Helpful Hints to the New Hearing Aid User

By Mark Ross, Ph.D., FAAA, Professor Emeritus at the University of Connecticut

If you are an adult and have just received your first hearing aid, the chances are that its need has been apparent to most everyone, except perhaps yourself, for years. The average adult receives his or her first hearing aid some five to seven years after the problems caused by a hearing loss are first noticeable. Up to that point, because the usual onset of an adult hearing loss is so gradual, you may not have been aware of having hearing problems, or else blamed your conversational partners for any difficulty you were having ("If people would only get the mud out of their mouths and stop mumbling, maybe I wouldn't have so much trouble hearing them"). You have finally come to the realization--perhaps through a nagging spouse or children, an irritated boss or co-worker, or, hopefully, on your own--that the problem resides not in other people's mouths but in your ears.

Now you've done something about it.You've succumbed to all the internal and external pressure and agreed to try a hearing aid. It is important to say at the outset of this paper that you have not thereby solved all your hearing problems. Do not expect to suddenly hear normally and experience no difficulty in understanding speech. Do expect a reduction in the degree of hearing difficulty that you have been having, more so in some situations that in others.

Most hearing aids are not very "smart" in that they do not do a very good job of discriminating between desirable and undesirable sounds, between, in other words, the sounds you want to hear (speech) and those you want to ignore (background noise). For normal-hearing individuals in all but the most difficult of acoustical situations, this is a task made easy and effortlessly by their two good ears. While this situation is slowly changing with the development of more sophisticated electronics (and as hearing aid engineers get "smarter"!), no hearing aid yet developed can completely compensate for a hearing loss. However, and it is important to emphasize this point, the overwhelming majority of hearing-impaired adults can function better and are much better off with a hearing aid than without one. Because an aid cannot eliminate all f your hearing problems is no reason to reject the assistance that it can offer.

The amount of help you can get with a hearing aid depends on many factors. These include the kind of hearing loss you have, how well the hearing aids have been adjusted to your particular hearing loss, the kinds of communication situations you find yourself in, and your willingness to work through, in cooperation with your audiologist, any problems that may come up. We will have more to say about these factors later on.

Up to this point, we have talked about a hearing aid in the singular and not the plural. Most hearing-impaired people would be better off with two hearing aids, one for each ear, than just one. If a binaural fitting has been recommended to you, this does not mean that your hearing loss is twice as bad as if only one hearing aid (a monaural fitting) was recommended. What it does mean is you have the kind of hearing loss in which it would be advantageous to stimulate both ears with sound. Most older people who need a hearing aid also need eyeglasses: when was the last time somebody recommended a monocle for you to wear? It does not make much sense to respond to a binaural recommendation by saying "I can get along all right with just one aid." You can probably get along with just one eye too, but why bother when you can see out of both? It's the same with two hearing aids: if you can hear better with two, why limit yourself to just one?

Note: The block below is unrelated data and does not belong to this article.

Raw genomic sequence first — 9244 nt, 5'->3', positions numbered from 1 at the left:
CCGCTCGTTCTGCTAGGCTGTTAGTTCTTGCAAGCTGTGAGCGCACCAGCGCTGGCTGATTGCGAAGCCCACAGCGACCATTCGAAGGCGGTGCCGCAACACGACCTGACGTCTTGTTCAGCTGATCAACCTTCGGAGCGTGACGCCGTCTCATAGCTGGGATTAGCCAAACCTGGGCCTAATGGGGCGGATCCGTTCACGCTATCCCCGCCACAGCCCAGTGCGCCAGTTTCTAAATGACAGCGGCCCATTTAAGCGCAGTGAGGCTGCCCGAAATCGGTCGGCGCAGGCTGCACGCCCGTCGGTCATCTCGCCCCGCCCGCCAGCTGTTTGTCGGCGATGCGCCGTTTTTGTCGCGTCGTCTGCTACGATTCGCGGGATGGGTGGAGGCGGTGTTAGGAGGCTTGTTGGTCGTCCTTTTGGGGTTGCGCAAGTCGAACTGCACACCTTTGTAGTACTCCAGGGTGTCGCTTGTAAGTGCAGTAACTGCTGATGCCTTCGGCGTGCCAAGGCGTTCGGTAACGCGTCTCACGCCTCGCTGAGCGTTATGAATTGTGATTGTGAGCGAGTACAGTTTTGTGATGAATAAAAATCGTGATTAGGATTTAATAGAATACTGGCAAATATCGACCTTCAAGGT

It is true that there are times, for audiological, physical, or financial reasons, when just one hearing aid is going to be used. Whether you wear one or two hearing aids, however, the assistance you receive is going to depend in large part upon your understanding of what a hearing aid can and what it cannot do for you. If you expect too much, you're going to be disappointed. If you expect too little, you may be limiting yourself unnecessarily. The comments we have outlined below are designed to assist you to get the most possible benefit out of your hearing aid.


1. First, and most important, do not get discouraged. It may take some time to realize the potential benefit of a hearing aid. Remember, you have heard abnormally for a number of years; but for you, what you have been hearing is "normal." Now you are suddenly being exposed not only to louder sounds, but to a different pattern of sounds. Your ears (and your brain) are going to have to be re-educated to accept these different sound patterns as "normal." What you are now perceiving with a hearing aid can be likened to a slightly different dialect of your native language. Just as it takes some time to get used to someone's speech who comes from a different section of the country, it will take some time for you to adjust to the amplified speech "dialect" coming through the hearing aid.

2. When you first put the aid on, you are suddenly going to hear many sounds you were previously unaware of. Many of them will jog familiar memories. For others you are going to have to consciously determine the source of the sound, either by asking someone or seeking it out yourself. For example, while you probably will immediately recognize the sound of footsteps in a hallway, even after not being aware of them for years, you may not know what is causing that clicking noise in your car (check the turn indicator).All at once, you are going to be exposed to a world of sound you forgot existed, such as the thumping of the compressor on the refrigerator, the whine of an electric can opener, the blare of the street noises in a city, the tumult in your favorite restaurant, and the screeching coming from your grandchildren's stereo (it's called music). It's true that it is a noisy world we live in, and it seems to be getting noisier all the time, but it is the world we live in, and it's the one you're going to connect to better when you hear more of it.

3. At first wear the hearing aid for as many hours during the day as you feel comfortable